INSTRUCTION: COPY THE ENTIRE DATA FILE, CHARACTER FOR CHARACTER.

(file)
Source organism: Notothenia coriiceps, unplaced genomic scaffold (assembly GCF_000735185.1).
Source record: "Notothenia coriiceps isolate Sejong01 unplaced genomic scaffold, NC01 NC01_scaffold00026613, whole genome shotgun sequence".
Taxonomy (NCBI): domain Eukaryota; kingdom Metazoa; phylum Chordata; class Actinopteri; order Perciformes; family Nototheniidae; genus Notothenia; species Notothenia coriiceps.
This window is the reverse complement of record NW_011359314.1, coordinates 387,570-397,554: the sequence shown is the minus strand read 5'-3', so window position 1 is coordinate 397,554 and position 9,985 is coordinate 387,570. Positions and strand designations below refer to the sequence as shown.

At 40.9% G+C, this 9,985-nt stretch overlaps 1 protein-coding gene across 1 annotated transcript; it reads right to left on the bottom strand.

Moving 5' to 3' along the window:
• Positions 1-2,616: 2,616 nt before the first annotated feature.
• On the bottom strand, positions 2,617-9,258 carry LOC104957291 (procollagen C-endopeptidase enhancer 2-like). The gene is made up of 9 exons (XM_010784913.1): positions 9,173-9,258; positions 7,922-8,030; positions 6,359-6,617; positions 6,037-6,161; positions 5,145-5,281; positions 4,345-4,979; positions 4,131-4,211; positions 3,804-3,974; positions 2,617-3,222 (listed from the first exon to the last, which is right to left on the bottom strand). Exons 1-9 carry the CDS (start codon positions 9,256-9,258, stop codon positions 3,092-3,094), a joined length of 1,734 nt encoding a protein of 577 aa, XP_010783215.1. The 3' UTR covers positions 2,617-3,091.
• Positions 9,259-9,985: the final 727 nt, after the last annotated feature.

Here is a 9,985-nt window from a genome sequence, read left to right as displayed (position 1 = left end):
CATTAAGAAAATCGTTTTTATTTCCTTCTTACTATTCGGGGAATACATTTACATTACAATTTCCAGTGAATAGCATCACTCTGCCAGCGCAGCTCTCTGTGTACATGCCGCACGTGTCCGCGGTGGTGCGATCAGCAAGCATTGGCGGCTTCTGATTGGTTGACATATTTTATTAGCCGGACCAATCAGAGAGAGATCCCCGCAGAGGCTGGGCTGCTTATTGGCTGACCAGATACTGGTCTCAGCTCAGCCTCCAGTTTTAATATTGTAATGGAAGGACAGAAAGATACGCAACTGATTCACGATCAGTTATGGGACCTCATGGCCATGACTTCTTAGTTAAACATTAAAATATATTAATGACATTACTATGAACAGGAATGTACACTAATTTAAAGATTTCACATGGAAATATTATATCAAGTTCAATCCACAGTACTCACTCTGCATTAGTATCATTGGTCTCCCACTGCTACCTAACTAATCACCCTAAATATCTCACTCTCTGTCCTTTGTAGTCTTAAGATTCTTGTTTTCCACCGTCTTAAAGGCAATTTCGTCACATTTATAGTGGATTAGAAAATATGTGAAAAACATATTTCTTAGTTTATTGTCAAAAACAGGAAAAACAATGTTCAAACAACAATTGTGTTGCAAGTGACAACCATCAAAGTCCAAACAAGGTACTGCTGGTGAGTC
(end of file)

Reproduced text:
Source organism: Notothenia coriiceps, unplaced genomic scaffold (assembly GCF_000735185.1).
Source record: "Notothenia coriiceps isolate Sejong01 unplaced genomic scaffold, NC01 NC01_scaffold00026613, whole genome shotgun sequence".
Taxonomy (NCBI): domain Eukaryota; kingdom Metazoa; phylum Chordata; class Actinopteri; order Perciformes; family Nototheniidae; genus Notothenia; species Notothenia coriiceps.
This window is the reverse complement of record NW_011359314.1, coordinates 387,570-397,554: the sequence shown is the minus strand read 5'-3', so window position 1 is coordinate 397,554 and position 9,985 is coordinate 387,570. Positions and strand designations below refer to the sequence as shown.

At 40.9% G+C, this 9,985-nt stretch overlaps 1 protein-coding gene across 1 annotated transcript; it reads right to left on the bottom strand.

Moving 5' to 3' along the window:
• Positions 1-2,616: 2,616 nt before the first annotated feature.
• On the bottom strand, positions 2,617-9,258 carry LOC104957291 (procollagen C-endopeptidase enhancer 2-like). The gene is made up of 9 exons (XM_010784913.1): positions 9,173-9,258; positions 7,922-8,030; positions 6,359-6,617; positions 6,037-6,161; positions 5,145-5,281; positions 4,345-4,979; positions 4,131-4,211; positions 3,804-3,974; positions 2,617-3,222 (listed from the first exon to the last, which is right to left on the bottom strand). Exons 1-9 carry the CDS (start codon positions 9,256-9,258, stop codon positions 3,092-3,094), a joined length of 1,734 nt encoding a protein of 577 aa, XP_010783215.1. The 3' UTR covers positions 2,617-3,091.
• Positions 9,259-9,985: the final 727 nt, after the last annotated feature.

Here is a 9,985-nt window from a genome sequence, read left to right as displayed (position 1 = left end):
CATTAAGAAAATCGTTTTTATTTCCTTCTTACTATTCGGGGAATACATTTACATTACAATTTCCAGTGAATAGCATCACTCTGCCAGCGCAGCTCTCTGTGTACATGCCGCACGTGTCCGCGGTGGTGCGATCAGCAAGCATTGGCGGCTTCTGATTGGTTGACATATTTTATTAGCCGGACCAATCAGAGAGAGATCCCCGCAGAGGCTGGGCTGCTTATTGGCTGACCAGATACTGGTCTCAGCTCAGCCTCCAGTTTTAATATTGTAATGGAAGGACAGAAAGATACGCAACTGATTCACGATCAGTTATGGGACCTCATGGCCATGACTTCTTAGTTAAACATTAAAATATATTAATGACATTACTATGAACAGGAATGTACACTAATTTAAAGATTTCACATGGAAATATTATATCAAGTTCAATCCACAGTACTCACTCTGCATTAGTATCATTGGTCTCCCACTGCTACCTAACTAATCACCCTAAATATCTCACTCTCTGTCCTTTGTAGTCTTAAGATTCTTGTTTTCCACCGTCTTAAAGGCAATTTCGTCACATTTATAGTGGATTAGAAAATATGTGAAAAACATATTTCTTAGTTTATTGTCAAAAACAGGAAAAACAATGTTCAAACAACAATTGTGTTGCAAGTGACAACCATCAAAGTCCAAACAAGGTACTGCTGGTGAGTC